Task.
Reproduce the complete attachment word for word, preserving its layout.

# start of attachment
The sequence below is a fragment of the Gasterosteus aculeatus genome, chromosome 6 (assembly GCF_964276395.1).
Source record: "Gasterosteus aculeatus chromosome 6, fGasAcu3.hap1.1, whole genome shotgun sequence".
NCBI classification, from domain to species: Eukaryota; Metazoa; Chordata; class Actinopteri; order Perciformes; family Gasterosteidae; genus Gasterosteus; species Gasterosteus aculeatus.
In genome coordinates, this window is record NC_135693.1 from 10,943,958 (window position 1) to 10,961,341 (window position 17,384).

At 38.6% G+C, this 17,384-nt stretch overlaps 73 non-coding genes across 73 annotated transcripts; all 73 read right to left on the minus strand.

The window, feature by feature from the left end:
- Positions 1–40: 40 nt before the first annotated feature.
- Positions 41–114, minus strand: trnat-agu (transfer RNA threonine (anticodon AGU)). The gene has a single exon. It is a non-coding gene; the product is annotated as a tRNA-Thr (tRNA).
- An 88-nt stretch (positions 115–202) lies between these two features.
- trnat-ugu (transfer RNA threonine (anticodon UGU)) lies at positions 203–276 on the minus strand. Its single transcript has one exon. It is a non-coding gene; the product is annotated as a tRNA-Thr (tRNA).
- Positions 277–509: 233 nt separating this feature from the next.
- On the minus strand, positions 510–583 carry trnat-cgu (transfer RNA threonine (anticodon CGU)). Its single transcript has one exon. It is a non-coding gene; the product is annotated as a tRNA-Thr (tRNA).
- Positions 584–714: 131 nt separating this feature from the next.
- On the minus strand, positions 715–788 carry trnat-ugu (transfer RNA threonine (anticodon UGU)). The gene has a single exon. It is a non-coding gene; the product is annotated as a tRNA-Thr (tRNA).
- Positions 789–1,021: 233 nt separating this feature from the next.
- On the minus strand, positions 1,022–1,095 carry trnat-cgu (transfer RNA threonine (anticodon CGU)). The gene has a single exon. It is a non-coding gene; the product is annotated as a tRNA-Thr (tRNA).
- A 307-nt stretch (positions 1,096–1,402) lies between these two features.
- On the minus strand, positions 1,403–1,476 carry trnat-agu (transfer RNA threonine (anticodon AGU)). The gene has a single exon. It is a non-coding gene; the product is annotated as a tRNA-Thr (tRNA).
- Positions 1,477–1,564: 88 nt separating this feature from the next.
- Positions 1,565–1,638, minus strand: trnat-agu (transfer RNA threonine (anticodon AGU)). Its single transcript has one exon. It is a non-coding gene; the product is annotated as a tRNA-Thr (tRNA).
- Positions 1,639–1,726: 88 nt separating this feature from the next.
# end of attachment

The sequence below is a fragment of the Gasterosteus aculeatus genome, chromosome 6 (assembly GCF_964276395.1).
Source record: "Gasterosteus aculeatus chromosome 6, fGasAcu3.hap1.1, whole genome shotgun sequence".
NCBI classification, from domain to species: Eukaryota; Metazoa; Chordata; class Actinopteri; order Perciformes; family Gasterosteidae; genus Gasterosteus; species Gasterosteus aculeatus.
In genome coordinates, this window is record NC_135693.1 from 10,943,958 (window position 1) to 10,961,341 (window position 17,384).

At 38.6% G+C, this 17,384-nt stretch overlaps 73 non-coding genes across 73 annotated transcripts; all 73 read right to left on the minus strand.

The window, feature by feature from the left end:
- Positions 1–40: 40 nt before the first annotated feature.
- Positions 41–114, minus strand: trnat-agu (transfer RNA threonine (anticodon AGU)). The gene has a single exon. It is a non-coding gene; the product is annotated as a tRNA-Thr (tRNA).
- An 88-nt stretch (positions 115–202) lies between these two features.
- trnat-ugu (transfer RNA threonine (anticodon UGU)) lies at positions 203–276 on the minus strand. Its single transcript has one exon. It is a non-coding gene; the product is annotated as a tRNA-Thr (tRNA).
- Positions 277–509: 233 nt separating this feature from the next.
- On the minus strand, positions 510–583 carry trnat-cgu (transfer RNA threonine (anticodon CGU)). Its single transcript has one exon. It is a non-coding gene; the product is annotated as a tRNA-Thr (tRNA).
- Positions 584–714: 131 nt separating this feature from the next.
- On the minus strand, positions 715–788 carry trnat-ugu (transfer RNA threonine (anticodon UGU)). The gene has a single exon. It is a non-coding gene; the product is annotated as a tRNA-Thr (tRNA).
- Positions 789–1,021: 233 nt separating this feature from the next.
- On the minus strand, positions 1,022–1,095 carry trnat-cgu (transfer RNA threonine (anticodon CGU)). The gene has a single exon. It is a non-coding gene; the product is annotated as a tRNA-Thr (tRNA).
- A 307-nt stretch (positions 1,096–1,402) lies between these two features.
- On the minus strand, positions 1,403–1,476 carry trnat-agu (transfer RNA threonine (anticodon AGU)). The gene has a single exon. It is a non-coding gene; the product is annotated as a tRNA-Thr (tRNA).
- Positions 1,477–1,564: 88 nt separating this feature from the next.
- Positions 1,565–1,638, minus strand: trnat-agu (transfer RNA threonine (anticodon AGU)). Its single transcript has one exon. It is a non-coding gene; the product is annotated as a tRNA-Thr (tRNA).
- Positions 1,639–1,726: 88 nt separating this feature from the next.